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Just The Tips: Trust And Politics

Weekly relationship column hosted by college experts Angie and Cass, answering questions sent in by you.

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Hello, lovelies! This edition of Just the Tips is all about trusting your partner and what to do when politics enter the bedroom. As always, don't forget to send in your questions here, we love hearing from you.

1. When can you allow yourself to trust another person?

Angie: This may seem like funny advice, but you can also check with friends and acquaintances. The answers to prompts like "What do you think of so-and-so?" or "Do you know anything about the cute dark-haired guy from class?" can be really revealing: if your friends have heard of bad experiences with this person, look out. If they don't know anything or have positive stories, then you can feel easier about opening up.

Cass: Never, it's a trap. Kidding! But in all honesty, trust varies from person to person and also depending on who you are trying to trust. You just have to know what feels right and if you have a little doubt about trusting this person, then maybe you're not quite ready yet. And that's okay, because you can always get there later.

For me, trust just happens—there's no moment where I think, "Ah, yes, I trust this person now," but as I spend time with them, listen to the kind of jokes they make, and hear their thoughts and advice, I get more (or less) comfortable around them. When I want to share details about myself with a person that I would never share with a stranger, that's how I know I trust them—but I chronically overshare, so take that with a grain of salt!

2. If a guy breaks up with you because you won’t have sex with him, did he ever really love you? Or was it all a lie?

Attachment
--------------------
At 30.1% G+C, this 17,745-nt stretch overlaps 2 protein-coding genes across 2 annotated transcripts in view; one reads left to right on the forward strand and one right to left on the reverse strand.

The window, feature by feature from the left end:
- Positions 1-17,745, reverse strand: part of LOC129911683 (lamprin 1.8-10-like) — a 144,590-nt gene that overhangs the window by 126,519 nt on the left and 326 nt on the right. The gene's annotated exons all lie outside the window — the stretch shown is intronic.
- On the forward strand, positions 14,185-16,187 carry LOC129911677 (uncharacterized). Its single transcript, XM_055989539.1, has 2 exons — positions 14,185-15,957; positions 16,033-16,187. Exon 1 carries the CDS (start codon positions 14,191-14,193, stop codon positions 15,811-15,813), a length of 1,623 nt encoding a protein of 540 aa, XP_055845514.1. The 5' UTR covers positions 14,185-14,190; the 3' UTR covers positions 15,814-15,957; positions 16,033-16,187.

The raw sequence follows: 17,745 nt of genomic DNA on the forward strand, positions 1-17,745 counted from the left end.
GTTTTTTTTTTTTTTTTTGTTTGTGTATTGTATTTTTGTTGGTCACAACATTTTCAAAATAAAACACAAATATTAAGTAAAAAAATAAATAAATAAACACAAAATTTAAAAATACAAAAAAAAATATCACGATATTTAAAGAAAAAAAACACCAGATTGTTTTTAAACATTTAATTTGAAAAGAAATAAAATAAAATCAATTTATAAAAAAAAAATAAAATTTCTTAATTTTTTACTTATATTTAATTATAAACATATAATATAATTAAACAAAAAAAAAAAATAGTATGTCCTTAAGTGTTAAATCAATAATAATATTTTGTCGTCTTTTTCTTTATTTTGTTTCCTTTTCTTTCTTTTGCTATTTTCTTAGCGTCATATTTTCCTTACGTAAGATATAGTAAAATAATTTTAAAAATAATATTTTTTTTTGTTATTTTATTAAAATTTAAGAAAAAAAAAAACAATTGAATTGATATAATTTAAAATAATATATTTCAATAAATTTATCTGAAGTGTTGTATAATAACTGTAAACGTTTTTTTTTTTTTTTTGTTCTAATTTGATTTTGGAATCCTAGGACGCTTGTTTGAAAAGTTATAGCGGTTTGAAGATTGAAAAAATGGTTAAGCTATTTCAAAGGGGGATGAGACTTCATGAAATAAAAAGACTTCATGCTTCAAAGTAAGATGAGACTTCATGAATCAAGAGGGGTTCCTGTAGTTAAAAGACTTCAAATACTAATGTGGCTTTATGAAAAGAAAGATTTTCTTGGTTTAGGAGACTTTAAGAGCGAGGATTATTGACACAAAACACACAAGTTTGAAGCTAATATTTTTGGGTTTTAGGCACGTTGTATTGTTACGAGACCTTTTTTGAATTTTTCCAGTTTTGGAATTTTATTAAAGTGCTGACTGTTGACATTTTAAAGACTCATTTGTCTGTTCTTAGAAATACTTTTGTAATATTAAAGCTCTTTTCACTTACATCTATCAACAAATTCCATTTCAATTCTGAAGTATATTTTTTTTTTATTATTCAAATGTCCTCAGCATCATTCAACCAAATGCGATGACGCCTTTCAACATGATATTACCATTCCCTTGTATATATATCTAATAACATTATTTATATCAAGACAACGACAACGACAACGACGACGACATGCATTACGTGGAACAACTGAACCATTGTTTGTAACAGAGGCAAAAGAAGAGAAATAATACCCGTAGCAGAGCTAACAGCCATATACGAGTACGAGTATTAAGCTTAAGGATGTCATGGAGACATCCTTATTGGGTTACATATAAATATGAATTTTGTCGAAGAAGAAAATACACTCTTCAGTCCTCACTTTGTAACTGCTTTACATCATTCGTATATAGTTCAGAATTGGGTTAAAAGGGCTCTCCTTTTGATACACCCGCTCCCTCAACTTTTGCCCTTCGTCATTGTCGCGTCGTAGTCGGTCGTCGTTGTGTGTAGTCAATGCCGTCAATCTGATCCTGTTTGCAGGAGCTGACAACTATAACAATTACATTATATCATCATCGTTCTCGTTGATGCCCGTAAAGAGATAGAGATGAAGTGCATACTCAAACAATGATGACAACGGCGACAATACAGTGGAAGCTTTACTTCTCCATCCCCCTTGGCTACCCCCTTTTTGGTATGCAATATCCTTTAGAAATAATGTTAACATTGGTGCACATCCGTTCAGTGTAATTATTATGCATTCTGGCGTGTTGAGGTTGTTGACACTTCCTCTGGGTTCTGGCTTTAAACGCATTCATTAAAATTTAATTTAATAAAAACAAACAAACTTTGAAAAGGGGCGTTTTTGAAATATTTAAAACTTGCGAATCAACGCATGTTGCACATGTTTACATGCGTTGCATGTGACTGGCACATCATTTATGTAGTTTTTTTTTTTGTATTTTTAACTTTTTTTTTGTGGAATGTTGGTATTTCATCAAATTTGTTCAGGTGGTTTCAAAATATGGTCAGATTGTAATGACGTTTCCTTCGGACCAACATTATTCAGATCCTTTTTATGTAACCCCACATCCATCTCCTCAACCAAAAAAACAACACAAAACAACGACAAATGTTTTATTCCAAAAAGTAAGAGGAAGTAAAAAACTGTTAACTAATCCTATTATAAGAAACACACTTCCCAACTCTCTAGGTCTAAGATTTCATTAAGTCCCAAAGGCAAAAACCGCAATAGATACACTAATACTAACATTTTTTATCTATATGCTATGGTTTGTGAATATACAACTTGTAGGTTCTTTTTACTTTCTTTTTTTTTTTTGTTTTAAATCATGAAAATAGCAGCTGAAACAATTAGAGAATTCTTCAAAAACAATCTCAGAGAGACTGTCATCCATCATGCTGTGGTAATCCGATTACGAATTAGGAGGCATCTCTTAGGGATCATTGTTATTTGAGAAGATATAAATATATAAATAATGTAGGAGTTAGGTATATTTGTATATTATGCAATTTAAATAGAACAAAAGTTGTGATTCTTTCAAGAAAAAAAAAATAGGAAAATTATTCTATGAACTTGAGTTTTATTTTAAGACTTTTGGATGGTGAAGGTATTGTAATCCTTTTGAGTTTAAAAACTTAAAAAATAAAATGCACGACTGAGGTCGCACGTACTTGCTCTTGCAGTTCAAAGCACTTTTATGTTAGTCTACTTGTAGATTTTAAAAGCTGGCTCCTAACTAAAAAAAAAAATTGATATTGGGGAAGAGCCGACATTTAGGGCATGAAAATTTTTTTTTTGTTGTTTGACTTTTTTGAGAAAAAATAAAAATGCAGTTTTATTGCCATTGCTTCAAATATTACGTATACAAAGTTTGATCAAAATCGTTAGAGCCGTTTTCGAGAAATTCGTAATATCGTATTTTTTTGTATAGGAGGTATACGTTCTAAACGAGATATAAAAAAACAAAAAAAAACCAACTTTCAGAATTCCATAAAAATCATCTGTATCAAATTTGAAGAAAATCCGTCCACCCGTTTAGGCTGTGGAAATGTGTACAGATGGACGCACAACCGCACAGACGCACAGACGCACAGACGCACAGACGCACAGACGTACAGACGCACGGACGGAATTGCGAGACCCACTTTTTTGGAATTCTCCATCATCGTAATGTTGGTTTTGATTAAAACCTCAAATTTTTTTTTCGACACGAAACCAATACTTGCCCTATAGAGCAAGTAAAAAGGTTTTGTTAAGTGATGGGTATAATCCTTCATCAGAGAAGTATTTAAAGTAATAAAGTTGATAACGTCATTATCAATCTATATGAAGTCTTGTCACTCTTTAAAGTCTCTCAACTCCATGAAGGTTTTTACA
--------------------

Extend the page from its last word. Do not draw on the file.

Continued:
A: It doesn't mean he never loved you—it just means you two have different needs and priorities. For some people, having sex is a really important part of being in a relationship. For others, it's less important. People move at different speeds, and sometimes that creates rifts. Being broken up with for a reason like that totally sucks, but it doesn't mean you two never had anything between you!

C: It depends, did he know how you feel about having sex with him and still continue dating you while telling you it was okay? If so, this guy is an asshole and you're better off without him. If it happened out of the blue then that's also concerning that he couldn't accept your boundaries and what you feel comfortable with and decided sex was more important. I agree with Angie that it depends because you could have different priorities from each other, however depending on the length of the relationship and any background on if there has been prior discussion around sex impacts this situation. Regardless, just know at the end of the day you have to live with and be happy with your choices while he has to live with his

3. How do you deal with political disagreements with your S/O?

A: Some debate can be fun and informative—dating a copy of yourself would be boring, because you'd always agree! You and your significant other might end up learning some things about each other and the world if you entertain a little political debate. If your views vary drastically, I recommend evaluating how important politics are to you. In my case, I have to date someone with similar political views because I associate political opinions with certain broad ideals, morals, and goals, and I don't think I could be with a partner who doesn't share my morals. That doesn't mean I hate to debate, or that I want someone whose opinions line up with what I believe EXACTLY (because let's be real, I love to argue), but I have a line. If you find your S/O's views are upsetting you or you feel like you have to change them, that's a conversation you need to have: either agree to stop discussing politics altogether or consider moving on to someone else.

C: Personally I have a rule I don't talk politics with anyone, point blank period. It's not because I don't care about politics, it's because I don't care about your political opinion. However, what I do care about is when your political views start to impact your morals such as believing not everyone should have access to housing and healthcare or that same-sex marriage should be illegal. If you're disagreeing about small petty things with your significant other then you should probably, as Angie said, either agree to stop talking about it or work through it. If their political opinion heavily impacts your relationship and you can't get past the disagreements, then maybe it's time to reevaluate what's most important to you.

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This article has not been reviewed by Odyssey HQ and solely reflects the ideas and opinions of the creator.
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